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Sodo Fri Feb 05, 2016 3:52 pm

Anybody have opinions about this method to add grease to wheel bearings? I'd sure like to clean the old grease out but this is just ferkin' EASY. After getting the axle nut off, of course.

It looks like the 2" needle inserts to about the middle.



So, what's going on in there? I can imagine two situations:

1) Grease gets warm, and flows all over, continually mixing. Adding grease dilutes the contaminated grease, improving the situation.

2) Grease generally throws or is squished out of the bearing path, and stays put. Consequently the wear particles are pushed out, and stay put (out). Adding more grease increases the chance that wear particles get back into the bearing.

Anyone KNOW which condition is happening?

Terry Kay Fri Feb 05, 2016 4:14 pm

This is exactly why it would be a real good idea to remove the bearings, clean them out in a pan with some diesel fuel, repack them, and then toss it all back together.

Clean & regreased bearings are happy bearings.
Plus when you have them out & cleanm you can take a look at them to be sure they are OK before you slap them back into the hub.
Add a zerk fitting on the hub, toss that needle in the round file.

Merian Fri Feb 05, 2016 4:19 pm

Lisle makes a nice cheap bearing packer that keeps your pinkies clean and seems to work better than hand packing.

syncrodoka Fri Feb 05, 2016 4:22 pm

Adding grease to the spacer area isn't going to help your bearings. Yank the bearings, clean and repack.

Sodo Fri Feb 05, 2016 6:10 pm

HA! Easy for you to say !!!

Not sure yet that disassembly makes sense yet. Aside from the axle nut procedure.....getting to this point is pretty darn easy. Don't have to remove the brakes even. And is exactly the same as a grease fitting. I like Dave's method with the socket, ejecting (some of) the old grease.

Terry Kay Fri Feb 05, 2016 6:16 pm

So,
What you are implicating is that you know full well that the bearings & races are up to snuff & perfect without taking them outa the hub.

Perfect.

Don't drink that Kriptonite milk shake.
Your judgemental call may deviate a little.

insyncro Fri Feb 05, 2016 6:26 pm

Remove the entire bearing carrier, put it in a ultrasonic cleaner, it will be sparkley clean in less than an hour.
Pack it, install it.

Drilling for grease zerks is recommended.

IdahoDoug Fri Feb 05, 2016 6:47 pm

In my experience, grease next to a bearing in a space does not mix with the bearing in the space. In the perhaps 200 wheel bearings I've opened, that was always the case except for the distressed/overheated bearings, which it WILL help as things get crazy hot.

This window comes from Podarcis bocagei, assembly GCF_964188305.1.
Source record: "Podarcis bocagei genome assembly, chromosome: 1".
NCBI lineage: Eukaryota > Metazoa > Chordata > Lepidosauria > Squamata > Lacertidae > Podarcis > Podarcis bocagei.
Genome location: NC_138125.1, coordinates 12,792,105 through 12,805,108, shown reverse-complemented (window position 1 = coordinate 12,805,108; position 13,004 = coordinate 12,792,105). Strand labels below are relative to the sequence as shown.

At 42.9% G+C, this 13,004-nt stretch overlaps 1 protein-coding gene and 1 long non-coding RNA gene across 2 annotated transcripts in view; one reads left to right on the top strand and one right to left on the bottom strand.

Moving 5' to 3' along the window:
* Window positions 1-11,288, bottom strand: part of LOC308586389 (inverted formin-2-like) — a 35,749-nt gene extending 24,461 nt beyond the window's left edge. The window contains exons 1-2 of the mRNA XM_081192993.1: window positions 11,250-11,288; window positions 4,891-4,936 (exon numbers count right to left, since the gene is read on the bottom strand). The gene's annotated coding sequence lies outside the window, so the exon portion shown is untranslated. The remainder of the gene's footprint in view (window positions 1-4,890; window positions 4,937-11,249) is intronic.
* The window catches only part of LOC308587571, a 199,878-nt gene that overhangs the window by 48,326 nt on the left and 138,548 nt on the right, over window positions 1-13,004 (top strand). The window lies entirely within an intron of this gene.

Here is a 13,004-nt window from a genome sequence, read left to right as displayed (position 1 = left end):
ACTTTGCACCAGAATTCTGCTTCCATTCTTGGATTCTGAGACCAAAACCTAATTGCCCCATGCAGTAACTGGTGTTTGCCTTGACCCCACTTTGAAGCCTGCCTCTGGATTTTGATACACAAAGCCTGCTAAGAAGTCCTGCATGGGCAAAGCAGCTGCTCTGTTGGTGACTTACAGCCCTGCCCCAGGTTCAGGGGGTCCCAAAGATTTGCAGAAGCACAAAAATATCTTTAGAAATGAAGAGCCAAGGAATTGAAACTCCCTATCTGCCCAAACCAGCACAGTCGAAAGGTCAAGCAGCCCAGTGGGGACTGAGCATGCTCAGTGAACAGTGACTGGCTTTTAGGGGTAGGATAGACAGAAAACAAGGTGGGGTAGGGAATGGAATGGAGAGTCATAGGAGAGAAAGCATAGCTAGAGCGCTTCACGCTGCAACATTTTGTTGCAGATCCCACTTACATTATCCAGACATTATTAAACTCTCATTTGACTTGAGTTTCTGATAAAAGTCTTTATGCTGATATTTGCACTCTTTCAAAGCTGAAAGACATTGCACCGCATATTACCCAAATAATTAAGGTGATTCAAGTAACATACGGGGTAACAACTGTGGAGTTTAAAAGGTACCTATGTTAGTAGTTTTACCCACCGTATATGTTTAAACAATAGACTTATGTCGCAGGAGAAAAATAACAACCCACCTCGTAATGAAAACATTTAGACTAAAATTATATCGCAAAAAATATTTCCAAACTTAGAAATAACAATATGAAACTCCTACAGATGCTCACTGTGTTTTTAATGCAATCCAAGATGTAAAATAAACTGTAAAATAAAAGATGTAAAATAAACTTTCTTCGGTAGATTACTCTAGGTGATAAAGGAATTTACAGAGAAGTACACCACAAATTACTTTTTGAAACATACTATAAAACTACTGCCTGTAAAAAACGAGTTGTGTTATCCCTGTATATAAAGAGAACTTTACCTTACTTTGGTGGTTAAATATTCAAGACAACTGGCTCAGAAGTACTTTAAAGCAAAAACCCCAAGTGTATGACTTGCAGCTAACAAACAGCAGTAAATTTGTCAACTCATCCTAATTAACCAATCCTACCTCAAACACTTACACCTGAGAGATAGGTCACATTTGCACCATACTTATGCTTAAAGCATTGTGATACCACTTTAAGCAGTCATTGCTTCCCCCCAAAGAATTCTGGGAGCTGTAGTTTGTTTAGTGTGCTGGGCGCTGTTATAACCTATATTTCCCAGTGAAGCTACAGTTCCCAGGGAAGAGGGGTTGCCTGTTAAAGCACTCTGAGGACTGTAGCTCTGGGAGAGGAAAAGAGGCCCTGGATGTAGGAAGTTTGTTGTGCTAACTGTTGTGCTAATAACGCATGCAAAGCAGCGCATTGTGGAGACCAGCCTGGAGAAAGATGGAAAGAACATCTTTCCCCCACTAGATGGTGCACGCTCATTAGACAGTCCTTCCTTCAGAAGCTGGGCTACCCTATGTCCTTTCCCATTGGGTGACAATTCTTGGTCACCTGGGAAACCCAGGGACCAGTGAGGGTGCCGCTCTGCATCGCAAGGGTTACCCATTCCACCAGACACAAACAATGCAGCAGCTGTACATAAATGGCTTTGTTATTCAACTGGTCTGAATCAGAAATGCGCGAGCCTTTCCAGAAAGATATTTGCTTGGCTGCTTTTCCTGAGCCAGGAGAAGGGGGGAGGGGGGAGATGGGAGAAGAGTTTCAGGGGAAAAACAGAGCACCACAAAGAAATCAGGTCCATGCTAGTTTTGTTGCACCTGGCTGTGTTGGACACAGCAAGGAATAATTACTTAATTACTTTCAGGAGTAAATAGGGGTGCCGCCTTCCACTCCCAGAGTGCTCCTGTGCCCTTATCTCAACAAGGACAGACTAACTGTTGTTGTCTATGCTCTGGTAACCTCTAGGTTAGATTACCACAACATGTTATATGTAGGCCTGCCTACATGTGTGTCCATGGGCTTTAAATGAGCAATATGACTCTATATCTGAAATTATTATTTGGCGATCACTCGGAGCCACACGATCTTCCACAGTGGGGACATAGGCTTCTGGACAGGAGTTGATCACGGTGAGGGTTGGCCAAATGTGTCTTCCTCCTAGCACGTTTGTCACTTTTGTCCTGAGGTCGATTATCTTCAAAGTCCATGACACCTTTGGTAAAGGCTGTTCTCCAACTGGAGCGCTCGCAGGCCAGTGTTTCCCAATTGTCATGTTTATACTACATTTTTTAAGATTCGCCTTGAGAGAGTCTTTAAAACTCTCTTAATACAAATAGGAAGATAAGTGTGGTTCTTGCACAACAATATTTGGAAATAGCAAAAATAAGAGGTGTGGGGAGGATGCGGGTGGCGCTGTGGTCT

I actually did an experiment on a birfield joint as it was popular thinking that fresh grease put into a grease port would not finds its way into the important spots. I used two different colors of grease and drove it just 50 miles or so before opening it for planned maintanance and it did mix and get into the key areas.

But this is a different style housing and so would not have the kind of turbulence that would get it into the bearings. I think it would be a bust and possibly push the cruddy grey grease that's next to your bearings as you surmise, into the bearings in a likelihood that is about the same as the other scenario.

61Scout Fri Feb 05, 2016 7:08 pm

I'd rebuild. Piece of cake if you have access to a press. And if you don't, I know you can build one! No, not trying to give you a hard time here. I built my own press. But point being is that you're not going to be able to properly inspect the bearings without disassembly, and at your mileage I'd rather have the peace of mind if it were my rig.

Try not to let that caliper hang off the flex line like that... better to use a bungee or string to tie it up and out of the way with no stress on that line.

-Kevin

Sodo Fri Feb 05, 2016 7:21 pm

Hmmmm. They're quiet now. OBVIOUSLY theres a super easy way to get exactly the same benefit as adding grease fittings. But yeah what about pushing dirty grease into the bearings.

What about washing them out without disturbing them?

Terry Kay Fri Feb 05, 2016 7:32 pm

Why?

Sodo Fri Feb 05, 2016 7:47 pm

I have a press but its 2:45 away. You are saying its a simple matter to buy new bearings and exchaned them?